UFO Conjectures

Wednesday, January 14, 2015

Researching UFO episodes – Old and New

Some comments in my post about Donald Menzel and radar tells me much about how UFO devotees (not researchers, just plain folks) are inept when it comes to scrutinizing UFO incidents.

Real doctors, those who want to cure their patients, look, myopically, at those patients to discern what they can from the little, imperceptible clues that might be missed but would actually tell them (the doctors) what ill or ills may be making the patient sick.

My posting on Cleckley’s The Mask of Sanity also insists that psychologists look at those almost hidden attributes that tell us whether a person is psychopathic or not.

(No one reading here has read the book I surmise, although it’s available as a free PDF online.)

Oliver Sacks' neurological-inspired tomes tell us the same thing: it’s the little things that often tell doctors (neurologists) what’s troubling a patient.

Now, here, I get superficial read-outs from my regulars whom I appreciate, truly, even though I think they are less than intellectual or perceptive about the topics I register, some in their field of expertise.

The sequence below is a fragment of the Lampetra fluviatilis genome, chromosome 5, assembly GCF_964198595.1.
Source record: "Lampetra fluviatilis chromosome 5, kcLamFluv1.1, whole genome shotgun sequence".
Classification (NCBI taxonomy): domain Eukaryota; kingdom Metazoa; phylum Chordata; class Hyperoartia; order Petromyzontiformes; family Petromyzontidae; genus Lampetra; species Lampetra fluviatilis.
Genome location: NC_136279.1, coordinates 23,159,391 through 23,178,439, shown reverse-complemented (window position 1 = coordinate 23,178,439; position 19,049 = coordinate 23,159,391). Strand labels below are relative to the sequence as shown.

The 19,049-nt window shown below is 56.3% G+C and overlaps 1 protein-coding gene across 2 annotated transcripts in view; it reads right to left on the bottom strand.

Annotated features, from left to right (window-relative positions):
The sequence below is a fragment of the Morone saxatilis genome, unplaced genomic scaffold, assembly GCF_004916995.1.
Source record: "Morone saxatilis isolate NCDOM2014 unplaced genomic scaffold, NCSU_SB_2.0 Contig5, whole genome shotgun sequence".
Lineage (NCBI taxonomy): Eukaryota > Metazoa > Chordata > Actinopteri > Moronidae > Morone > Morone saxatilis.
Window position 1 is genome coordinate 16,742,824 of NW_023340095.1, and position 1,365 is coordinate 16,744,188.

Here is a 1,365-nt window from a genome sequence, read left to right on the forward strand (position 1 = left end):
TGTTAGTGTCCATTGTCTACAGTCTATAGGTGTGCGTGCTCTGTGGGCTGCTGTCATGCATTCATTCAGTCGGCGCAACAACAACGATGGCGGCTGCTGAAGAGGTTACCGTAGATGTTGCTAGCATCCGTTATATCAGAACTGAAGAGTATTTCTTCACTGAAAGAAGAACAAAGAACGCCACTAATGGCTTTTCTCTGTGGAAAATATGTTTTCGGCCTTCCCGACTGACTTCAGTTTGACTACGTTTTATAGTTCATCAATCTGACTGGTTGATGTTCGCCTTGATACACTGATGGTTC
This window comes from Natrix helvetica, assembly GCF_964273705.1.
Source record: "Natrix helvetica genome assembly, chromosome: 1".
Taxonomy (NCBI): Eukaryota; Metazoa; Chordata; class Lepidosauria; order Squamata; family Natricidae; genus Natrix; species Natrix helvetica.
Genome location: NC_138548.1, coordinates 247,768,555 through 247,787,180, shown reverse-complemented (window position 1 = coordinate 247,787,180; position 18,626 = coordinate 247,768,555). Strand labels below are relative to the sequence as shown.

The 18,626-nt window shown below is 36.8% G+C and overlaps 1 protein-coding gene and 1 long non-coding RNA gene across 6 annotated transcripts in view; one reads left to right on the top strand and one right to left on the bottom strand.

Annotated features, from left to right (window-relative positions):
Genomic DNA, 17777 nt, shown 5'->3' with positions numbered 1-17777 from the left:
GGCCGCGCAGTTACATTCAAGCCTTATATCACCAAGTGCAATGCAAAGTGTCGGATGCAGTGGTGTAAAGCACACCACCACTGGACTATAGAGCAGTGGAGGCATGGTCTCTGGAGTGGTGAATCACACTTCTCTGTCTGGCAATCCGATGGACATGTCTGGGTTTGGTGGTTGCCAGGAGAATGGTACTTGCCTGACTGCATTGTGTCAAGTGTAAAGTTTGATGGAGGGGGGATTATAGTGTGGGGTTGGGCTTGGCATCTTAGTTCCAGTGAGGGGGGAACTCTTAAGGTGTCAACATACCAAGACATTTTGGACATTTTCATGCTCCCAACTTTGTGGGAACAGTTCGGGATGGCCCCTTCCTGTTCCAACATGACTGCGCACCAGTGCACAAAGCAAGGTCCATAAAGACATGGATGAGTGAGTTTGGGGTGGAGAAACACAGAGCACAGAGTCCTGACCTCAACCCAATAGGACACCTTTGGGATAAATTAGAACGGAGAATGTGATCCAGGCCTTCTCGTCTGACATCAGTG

(Only Larry Lemke fulfills the honorarium of “intellectual” when he comments.)

In the matter of radar as problematic (possibly!) when it comes to UFOs I remind Bruce Duensing that Goliath was taken down by a slung rock.

That an extraterrestrial craft, as unknown a thing as we have (unreal or real, both) may be vulnerable to radar’s attributes, although even I think that’s iffy…isn’t impossible.

To conjecture about such a possibility [sic] is grist here – UFO Conjecture(s) – so long as it takes into account what radar is and can do or not do as we know from the data and physics of radar.

I ragged on the fellows at Randle’s blog for their conjectures – because those conjectures were juvenile and loony, the bulk of what Mr. Randle allows to pump up his hit-count.

My point here is that if one wants to disjoint the idea about radar being disruptive, within its physical parameters, they better have, at their disposal, all the info, online and in books, that present the whole radar panoply, and the experiments, over the years, attached to radar.

That Roswell was a radar event can’t be dismissed out of hand, as loopy as they may seem to be.

That’s my point.